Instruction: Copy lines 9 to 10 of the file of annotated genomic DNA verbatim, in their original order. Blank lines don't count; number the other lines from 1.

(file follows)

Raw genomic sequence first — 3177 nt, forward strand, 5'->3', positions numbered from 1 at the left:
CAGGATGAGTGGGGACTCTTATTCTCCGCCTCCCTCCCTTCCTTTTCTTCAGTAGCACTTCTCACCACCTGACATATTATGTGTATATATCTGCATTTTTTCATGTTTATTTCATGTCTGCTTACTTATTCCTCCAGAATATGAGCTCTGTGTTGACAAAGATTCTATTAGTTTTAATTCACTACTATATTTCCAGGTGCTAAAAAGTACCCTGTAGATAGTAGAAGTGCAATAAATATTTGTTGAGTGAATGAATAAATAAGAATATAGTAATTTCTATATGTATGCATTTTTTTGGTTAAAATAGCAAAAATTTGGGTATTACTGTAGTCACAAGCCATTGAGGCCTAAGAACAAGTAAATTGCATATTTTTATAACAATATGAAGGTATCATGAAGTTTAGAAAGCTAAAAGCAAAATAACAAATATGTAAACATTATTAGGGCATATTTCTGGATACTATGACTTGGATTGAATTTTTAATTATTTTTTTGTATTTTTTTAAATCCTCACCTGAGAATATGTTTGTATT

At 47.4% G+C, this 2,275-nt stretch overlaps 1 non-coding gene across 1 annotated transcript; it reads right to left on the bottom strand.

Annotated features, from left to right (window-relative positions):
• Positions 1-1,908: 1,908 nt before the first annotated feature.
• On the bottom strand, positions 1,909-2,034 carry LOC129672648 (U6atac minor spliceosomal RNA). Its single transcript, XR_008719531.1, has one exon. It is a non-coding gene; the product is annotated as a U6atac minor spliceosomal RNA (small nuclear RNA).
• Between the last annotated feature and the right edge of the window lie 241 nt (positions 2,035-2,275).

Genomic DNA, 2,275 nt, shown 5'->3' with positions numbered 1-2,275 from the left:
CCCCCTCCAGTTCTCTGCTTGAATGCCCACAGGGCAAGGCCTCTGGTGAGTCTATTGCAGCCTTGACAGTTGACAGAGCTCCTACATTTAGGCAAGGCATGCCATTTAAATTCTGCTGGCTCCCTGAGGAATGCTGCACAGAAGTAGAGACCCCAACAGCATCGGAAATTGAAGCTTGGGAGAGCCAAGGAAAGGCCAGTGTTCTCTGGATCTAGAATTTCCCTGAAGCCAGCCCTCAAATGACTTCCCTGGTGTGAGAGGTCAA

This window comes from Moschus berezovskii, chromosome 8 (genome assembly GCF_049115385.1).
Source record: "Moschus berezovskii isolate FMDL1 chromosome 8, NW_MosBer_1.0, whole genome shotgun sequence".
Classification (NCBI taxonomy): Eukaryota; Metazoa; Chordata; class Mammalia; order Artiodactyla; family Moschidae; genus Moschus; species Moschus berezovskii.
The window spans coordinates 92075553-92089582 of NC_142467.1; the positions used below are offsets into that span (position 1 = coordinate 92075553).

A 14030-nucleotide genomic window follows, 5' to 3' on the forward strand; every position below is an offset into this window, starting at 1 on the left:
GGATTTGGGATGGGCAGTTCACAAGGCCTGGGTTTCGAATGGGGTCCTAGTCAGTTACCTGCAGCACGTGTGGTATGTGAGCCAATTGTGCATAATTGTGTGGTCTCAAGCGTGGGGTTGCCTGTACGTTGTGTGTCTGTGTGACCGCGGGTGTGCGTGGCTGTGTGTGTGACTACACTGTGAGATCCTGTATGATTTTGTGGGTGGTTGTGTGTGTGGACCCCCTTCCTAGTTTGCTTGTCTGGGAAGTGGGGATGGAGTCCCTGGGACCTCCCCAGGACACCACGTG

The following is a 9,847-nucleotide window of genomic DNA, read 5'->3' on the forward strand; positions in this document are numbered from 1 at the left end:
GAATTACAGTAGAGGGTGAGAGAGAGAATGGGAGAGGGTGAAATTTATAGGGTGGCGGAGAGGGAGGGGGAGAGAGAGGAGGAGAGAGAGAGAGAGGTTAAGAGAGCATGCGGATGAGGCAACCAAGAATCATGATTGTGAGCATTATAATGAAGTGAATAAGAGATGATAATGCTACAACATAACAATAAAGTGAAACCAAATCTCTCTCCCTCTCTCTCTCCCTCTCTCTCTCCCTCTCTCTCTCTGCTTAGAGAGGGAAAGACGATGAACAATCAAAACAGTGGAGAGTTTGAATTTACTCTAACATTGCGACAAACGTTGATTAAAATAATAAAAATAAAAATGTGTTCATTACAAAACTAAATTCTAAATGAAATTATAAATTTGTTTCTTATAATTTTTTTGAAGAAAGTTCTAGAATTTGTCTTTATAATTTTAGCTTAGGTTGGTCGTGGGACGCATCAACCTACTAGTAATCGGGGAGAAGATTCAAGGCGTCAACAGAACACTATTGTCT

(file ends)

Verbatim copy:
CCCCCTCCAGTTCTCTGCTTGAATGCCCACAGGGCAAGGCCTCTGGTGAGTCTATTGCAGCCTTGACAGTTGACAGAGCTCCTACATTTAGGCAAGGCATGCCATTTAAATTCTGCTGGCTCCCTGAGGAATGCTGCACAGAAGTAGAGACCCCAACAGCATCGGAAATTGAAGCTTGGGAGAGCCAAGGAAAGGCCAGTGTTCTCTGGATCTAGAATTTCCCTGAAGCCAGCCCTCAAATGACTTCCCTGGTGTGAGAGGTCAA

This window comes from Moschus berezovskii, chromosome 8 (genome assembly GCF_049115385.1).